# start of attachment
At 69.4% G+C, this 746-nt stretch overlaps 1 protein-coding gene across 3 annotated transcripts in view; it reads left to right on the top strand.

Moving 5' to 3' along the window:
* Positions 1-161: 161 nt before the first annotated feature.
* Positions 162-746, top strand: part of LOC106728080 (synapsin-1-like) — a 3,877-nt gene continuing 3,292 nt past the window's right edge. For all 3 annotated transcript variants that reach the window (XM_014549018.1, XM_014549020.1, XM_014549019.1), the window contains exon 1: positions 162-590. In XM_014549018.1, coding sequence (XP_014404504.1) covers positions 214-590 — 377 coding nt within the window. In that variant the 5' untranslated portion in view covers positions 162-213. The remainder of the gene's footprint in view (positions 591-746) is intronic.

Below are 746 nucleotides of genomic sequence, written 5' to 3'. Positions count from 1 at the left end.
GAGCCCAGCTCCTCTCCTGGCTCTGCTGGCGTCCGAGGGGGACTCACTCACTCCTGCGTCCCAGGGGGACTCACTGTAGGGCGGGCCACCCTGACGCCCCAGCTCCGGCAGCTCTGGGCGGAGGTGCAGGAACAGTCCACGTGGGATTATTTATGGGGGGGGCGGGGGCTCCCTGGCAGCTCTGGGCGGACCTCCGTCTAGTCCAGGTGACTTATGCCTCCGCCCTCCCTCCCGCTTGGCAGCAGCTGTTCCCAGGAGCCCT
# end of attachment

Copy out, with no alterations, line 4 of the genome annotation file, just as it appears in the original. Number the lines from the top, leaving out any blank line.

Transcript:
* Positions 162-746, top strand: part of LOC106728080 (synapsin-1-like) — a 3,877-nt gene continuing 3,292 nt past the window's right edge. For all 3 annotated transcript variants that reach the window (XM_014549018.1, XM_014549020.1, XM_014549019.1), the window contains exon 1: positions 162-590. In XM_014549018.1, coding sequence (XP_014404504.1) covers positions 214-590 — 377 coding nt within the window. In that variant the 5' untranslated portion in view covers positions 162-213. The remainder of the gene's footprint in view (positions 591-746) is intronic.